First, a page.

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Re: Proposal: s have a GR about the init system

Steve McIntyre <steve@einval.com> writes:
> Bastien wrote:

>> It seems that the tech committee is composed of two well known ubuntu
>> developers.  Isn't that biased? I mean do you see them voting against
>> upstart, I know that the decision should be based around technical
>> facts, but that is not in their interest to vote against their project,
>> especially since canonical is isolating itself from the rest of the
>> community, so having Debian support is, I guess, really important, so

> -1, Troll.

> Please apologise to the TC members immediately for your insinuations
> of corruption, or go away and don't come back.

Hang on a second.  I really don't think Bastien is accusing people of
corruption.  Rather, he's saying that people have a conflict of interest.
And he's right; there is a conflict of interest.

I think it's fair game to say that, and I think it's important to say
that.  Governance processes should be open and forthright about conflicts
of interest.

Just because someone is conflicted doesn't mean that there's necessarily a
problem, or even that they necessarily need to recuse themselves.  It all
depends on the nature of the conflict and the nature of the issues
involved, what role they have in the decision-making process, and so
forth.  But those conflicts absolutely should be acknowledged, since
that's the first step in analyzing what action should be taken about them,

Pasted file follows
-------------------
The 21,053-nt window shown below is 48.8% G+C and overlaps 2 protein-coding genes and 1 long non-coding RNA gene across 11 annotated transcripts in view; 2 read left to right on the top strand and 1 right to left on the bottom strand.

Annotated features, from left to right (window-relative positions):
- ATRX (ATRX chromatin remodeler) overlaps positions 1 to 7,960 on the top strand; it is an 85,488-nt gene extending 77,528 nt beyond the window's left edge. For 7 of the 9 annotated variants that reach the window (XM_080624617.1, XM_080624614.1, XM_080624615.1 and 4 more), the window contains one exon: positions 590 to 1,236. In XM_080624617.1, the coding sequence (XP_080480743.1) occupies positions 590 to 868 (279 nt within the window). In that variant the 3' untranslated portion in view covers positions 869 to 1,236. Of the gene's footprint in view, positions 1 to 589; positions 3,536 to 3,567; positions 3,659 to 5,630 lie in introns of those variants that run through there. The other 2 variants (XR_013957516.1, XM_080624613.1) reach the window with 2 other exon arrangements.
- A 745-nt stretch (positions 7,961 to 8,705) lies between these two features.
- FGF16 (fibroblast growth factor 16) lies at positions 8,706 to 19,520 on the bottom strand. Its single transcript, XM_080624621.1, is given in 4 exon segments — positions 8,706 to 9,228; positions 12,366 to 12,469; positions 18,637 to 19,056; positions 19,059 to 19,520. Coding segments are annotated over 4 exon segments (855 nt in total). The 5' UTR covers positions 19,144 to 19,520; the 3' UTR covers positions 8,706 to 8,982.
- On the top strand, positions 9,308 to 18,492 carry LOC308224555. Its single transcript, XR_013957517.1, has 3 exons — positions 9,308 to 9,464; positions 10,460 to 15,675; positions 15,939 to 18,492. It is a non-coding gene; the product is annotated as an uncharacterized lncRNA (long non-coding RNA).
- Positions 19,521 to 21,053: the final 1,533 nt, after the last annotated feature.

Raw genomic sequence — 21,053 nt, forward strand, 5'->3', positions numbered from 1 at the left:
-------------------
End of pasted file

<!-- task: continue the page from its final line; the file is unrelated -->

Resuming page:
if any.

Free software communities tend to be small and very tightly entwined, so
conflicts of interest are (in my experience) common in free software
governance and sometimes unavoidable.  That makes it all the more
important to talk about them, be conscious of them, and decide how one is
going to handle them.  You'll often see people talk about taking off or
putting on different hats; that is, in part, a ritual and mental reminder
that one has potential conflicts of interest and one should be very clear
in one's own mind about what role one is playing at any given point.  For
example, I also have multiple potential conflicts of interest in my TC
work: I'm also a Policy editor, which can be relevant when the TC issue is
an escalated Policy dispute, and I work for an employer who uses Debian
heavily and therefore have an incentive to support things in Debian that
my employer would want to see happen.  Those are conflicts that I have to
be aware of and manage.

There's absolutely nothing wrong with publicly discussing conflicts of
interest and being aware of them, and reminding people that they do have

Russ Allbery (rra@debian.org)               <http://www.eyrie.org/~eagle/>

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